Lifeline Animal Project, which runs the Fulton County and DeKalb County animal shelters, will no longer identify the breed of dogs waiting for adoption.
The group said the change is meant to give all dogs a chance at adoption.
The dogs will instead have a description of their temperament in hopes of making better matches.
“You should judge a dog by the behavior instead of the breed,” said Neely Conway with Lifeline Animal Project.
Workers said most of the dogs in animal shelters are mixed-breed and no one can be 100 percent certain of their breed.
“We’re trying to help all of the dogs just by removing the labels because there are a lot of dogs that do look like pit bulls that aren’t pit bulls, so they get labeled unfairly,” said Karen Hirsch, the public relations director of Lifeline Animal Project.
Hirsch said some puppies could get labeled as pit bulls because of their head and chest size, when in reality “their dad is a Basenji and their mom is a Cocker Spaniel.”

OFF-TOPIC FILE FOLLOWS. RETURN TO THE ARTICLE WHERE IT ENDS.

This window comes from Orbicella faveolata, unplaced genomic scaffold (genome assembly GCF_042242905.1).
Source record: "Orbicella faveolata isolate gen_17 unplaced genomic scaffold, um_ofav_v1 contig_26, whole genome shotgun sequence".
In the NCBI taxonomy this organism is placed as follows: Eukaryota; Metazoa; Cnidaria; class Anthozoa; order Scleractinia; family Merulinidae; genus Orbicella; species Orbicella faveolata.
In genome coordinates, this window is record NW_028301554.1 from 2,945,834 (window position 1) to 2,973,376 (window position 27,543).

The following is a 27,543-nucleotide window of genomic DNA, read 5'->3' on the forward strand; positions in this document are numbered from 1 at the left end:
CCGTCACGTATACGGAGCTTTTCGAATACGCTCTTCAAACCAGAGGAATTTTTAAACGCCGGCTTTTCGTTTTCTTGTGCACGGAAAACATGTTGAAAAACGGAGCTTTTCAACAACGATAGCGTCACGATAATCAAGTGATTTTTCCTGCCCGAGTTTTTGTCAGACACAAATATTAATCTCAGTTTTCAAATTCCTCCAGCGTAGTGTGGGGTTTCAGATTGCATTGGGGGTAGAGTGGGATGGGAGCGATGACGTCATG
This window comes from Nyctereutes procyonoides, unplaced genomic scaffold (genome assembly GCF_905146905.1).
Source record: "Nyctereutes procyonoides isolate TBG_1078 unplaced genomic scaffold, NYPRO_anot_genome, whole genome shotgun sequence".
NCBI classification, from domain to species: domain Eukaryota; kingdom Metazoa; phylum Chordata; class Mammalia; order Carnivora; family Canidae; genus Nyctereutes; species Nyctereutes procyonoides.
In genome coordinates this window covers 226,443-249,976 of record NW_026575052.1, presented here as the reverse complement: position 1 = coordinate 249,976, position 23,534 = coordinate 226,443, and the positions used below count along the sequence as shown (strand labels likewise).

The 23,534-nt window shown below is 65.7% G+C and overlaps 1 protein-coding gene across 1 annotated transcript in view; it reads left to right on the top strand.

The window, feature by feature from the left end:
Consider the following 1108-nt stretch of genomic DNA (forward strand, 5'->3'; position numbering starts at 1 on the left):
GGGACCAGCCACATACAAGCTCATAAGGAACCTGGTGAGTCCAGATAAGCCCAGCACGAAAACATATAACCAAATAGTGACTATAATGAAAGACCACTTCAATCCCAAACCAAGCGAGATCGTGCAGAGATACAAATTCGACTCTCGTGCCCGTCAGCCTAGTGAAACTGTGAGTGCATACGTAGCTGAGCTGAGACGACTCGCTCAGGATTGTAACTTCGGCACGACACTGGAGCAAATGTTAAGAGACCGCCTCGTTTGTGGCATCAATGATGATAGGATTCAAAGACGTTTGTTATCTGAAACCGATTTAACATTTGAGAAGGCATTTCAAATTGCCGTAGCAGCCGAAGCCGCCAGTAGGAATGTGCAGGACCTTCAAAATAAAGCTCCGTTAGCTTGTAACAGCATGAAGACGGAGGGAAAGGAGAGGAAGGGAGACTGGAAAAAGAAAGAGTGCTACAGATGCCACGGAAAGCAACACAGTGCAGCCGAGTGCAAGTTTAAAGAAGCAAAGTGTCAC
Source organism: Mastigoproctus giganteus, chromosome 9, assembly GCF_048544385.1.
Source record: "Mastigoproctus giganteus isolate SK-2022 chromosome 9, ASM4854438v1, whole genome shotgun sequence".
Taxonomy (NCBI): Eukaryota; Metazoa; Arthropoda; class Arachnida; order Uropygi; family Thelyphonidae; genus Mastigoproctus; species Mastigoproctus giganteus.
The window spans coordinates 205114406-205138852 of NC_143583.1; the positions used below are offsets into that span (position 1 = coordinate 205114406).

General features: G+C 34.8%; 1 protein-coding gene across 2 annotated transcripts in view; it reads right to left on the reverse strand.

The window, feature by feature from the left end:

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Robin Russel-Sanchez is a pit bull owner who said she believes connecting with a dog’s personality will create better adoption matches, especially with pit mixes.
“The fact that you’re giving people the opportunity to adopt without the rescue, without that red tape, I think it’s going to help a lot,” she said.
Animal shelter staff, volunteers and foster care input help identify each dog’s demeanor, which they believe carries more weight than its breed.
“We think it’ll improve the quality of our adoptions and we’ll see less dogs being returned because it will create a better match,” Hirsch said.
The Fulton and DeKalb animal shelters receive between 20 and 40 dogs each day and adopt out an average of 10 per day. Workers said the change in labels is a trend some cities have implemented to better serve animals and those looking to adopt them.
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